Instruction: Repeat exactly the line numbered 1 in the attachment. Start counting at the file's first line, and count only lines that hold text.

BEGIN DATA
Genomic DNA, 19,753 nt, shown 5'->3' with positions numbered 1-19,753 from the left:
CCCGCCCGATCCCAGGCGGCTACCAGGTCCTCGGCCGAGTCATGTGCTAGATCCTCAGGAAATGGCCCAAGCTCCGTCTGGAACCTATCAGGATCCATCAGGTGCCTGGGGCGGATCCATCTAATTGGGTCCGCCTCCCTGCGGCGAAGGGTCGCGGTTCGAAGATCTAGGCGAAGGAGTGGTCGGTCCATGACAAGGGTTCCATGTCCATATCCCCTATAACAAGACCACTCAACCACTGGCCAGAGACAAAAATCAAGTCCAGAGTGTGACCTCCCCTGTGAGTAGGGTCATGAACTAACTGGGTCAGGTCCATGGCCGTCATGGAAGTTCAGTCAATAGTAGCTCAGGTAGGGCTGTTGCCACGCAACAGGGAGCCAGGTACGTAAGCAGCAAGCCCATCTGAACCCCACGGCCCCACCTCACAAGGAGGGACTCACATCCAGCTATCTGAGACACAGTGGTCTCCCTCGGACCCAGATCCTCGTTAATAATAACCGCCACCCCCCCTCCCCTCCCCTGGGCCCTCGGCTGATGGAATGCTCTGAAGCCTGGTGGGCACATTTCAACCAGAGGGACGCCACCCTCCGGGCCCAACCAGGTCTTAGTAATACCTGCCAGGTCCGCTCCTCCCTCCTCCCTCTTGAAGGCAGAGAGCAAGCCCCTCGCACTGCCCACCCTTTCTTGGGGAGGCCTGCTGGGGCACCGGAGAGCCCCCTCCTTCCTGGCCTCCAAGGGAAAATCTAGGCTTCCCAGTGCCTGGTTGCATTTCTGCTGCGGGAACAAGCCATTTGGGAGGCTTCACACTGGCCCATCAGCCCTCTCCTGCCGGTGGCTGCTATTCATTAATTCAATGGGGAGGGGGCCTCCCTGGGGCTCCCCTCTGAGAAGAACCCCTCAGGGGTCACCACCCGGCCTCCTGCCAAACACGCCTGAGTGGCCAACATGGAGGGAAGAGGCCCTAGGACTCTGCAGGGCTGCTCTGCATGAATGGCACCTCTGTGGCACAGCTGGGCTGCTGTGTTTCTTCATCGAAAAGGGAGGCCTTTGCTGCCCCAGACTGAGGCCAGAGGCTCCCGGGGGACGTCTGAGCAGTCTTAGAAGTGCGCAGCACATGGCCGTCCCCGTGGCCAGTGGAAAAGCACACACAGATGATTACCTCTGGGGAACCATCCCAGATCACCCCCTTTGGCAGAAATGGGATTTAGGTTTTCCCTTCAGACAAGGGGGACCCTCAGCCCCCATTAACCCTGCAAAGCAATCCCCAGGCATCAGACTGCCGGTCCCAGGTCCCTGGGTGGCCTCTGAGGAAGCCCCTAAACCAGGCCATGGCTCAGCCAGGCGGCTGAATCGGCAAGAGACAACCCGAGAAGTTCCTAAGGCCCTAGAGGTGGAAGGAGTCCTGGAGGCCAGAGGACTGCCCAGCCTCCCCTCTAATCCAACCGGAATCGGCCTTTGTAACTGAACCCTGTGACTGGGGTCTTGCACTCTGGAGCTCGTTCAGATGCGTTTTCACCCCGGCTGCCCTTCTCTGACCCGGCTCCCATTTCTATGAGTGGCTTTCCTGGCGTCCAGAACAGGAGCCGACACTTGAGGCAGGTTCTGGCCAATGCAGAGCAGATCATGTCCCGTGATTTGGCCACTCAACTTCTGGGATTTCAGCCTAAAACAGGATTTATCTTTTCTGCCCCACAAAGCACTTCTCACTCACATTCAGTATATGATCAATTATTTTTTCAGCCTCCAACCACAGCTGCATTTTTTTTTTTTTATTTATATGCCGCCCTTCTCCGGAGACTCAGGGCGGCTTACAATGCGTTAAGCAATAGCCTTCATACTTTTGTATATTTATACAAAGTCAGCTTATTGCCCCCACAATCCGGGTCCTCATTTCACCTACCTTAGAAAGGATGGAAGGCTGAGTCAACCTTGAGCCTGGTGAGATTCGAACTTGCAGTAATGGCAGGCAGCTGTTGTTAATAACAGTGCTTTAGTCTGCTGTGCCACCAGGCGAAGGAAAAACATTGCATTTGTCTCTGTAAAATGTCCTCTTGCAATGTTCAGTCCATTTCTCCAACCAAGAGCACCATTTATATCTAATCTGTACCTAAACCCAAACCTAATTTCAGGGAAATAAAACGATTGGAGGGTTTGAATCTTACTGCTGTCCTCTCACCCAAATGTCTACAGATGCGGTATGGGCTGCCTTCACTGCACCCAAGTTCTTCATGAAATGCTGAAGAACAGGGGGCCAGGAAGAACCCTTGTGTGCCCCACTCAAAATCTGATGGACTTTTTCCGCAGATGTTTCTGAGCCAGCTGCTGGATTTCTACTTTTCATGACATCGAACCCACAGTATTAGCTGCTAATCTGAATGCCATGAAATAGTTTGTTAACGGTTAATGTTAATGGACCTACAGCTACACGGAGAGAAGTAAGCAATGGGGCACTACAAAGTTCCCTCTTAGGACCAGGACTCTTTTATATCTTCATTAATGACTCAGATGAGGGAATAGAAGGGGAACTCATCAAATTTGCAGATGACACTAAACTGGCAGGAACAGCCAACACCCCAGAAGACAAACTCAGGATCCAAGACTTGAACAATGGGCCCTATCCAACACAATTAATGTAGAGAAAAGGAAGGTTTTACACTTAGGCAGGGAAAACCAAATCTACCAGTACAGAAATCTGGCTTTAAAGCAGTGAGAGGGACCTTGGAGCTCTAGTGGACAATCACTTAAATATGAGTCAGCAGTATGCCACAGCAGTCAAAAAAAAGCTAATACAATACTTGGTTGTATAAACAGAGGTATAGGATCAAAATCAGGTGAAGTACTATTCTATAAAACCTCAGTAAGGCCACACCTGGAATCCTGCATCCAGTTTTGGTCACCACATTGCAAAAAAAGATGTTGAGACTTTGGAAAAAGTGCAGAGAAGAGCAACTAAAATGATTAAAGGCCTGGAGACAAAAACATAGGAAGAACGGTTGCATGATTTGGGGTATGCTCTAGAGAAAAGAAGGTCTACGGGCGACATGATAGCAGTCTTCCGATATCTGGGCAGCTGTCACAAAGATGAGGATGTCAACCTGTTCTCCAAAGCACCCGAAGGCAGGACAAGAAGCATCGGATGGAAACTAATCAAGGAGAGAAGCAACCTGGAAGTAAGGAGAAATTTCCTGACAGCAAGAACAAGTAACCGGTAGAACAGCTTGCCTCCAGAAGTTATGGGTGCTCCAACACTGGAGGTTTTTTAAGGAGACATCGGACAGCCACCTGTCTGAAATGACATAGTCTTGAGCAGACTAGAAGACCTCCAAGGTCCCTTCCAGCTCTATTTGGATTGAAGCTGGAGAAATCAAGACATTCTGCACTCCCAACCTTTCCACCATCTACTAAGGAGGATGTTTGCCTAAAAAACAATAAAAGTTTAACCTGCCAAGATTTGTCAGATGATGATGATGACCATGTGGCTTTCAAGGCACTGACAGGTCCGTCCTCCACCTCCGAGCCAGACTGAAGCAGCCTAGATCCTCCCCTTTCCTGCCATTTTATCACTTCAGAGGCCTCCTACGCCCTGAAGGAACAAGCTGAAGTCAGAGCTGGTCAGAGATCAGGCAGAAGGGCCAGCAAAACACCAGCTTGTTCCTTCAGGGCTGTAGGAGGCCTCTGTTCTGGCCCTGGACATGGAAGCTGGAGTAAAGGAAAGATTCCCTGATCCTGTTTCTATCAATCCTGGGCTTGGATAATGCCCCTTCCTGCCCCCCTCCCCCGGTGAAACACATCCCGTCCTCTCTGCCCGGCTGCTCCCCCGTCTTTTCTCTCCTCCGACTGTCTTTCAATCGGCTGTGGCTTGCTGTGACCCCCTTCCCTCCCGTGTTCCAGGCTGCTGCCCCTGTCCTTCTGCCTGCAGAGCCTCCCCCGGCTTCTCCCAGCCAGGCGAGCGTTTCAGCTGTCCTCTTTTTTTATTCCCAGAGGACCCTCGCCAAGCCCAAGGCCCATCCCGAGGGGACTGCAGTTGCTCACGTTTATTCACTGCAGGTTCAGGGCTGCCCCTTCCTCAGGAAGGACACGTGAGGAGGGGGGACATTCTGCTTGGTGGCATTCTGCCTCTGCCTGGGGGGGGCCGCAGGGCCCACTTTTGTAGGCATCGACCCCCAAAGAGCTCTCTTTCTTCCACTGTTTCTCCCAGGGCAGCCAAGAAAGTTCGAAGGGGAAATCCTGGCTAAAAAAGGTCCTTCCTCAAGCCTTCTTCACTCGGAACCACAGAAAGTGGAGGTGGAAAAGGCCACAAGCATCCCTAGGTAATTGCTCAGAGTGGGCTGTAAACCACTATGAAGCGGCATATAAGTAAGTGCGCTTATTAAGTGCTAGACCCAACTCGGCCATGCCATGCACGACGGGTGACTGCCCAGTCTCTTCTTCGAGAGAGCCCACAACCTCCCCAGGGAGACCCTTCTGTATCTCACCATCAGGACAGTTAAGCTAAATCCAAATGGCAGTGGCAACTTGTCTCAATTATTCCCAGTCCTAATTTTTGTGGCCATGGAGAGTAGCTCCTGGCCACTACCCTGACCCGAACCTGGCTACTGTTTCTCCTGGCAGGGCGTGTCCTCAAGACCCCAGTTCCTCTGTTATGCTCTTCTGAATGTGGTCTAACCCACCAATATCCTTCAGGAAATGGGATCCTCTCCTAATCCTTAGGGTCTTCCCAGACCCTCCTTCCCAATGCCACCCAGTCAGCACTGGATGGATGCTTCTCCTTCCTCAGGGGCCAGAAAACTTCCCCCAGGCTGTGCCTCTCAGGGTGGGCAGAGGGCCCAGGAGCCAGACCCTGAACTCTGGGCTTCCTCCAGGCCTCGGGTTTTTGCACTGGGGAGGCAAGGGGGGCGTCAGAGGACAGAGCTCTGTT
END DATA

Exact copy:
Genomic DNA, 19,753 nt, shown 5'->3' with positions numbered 1-19,753 from the left: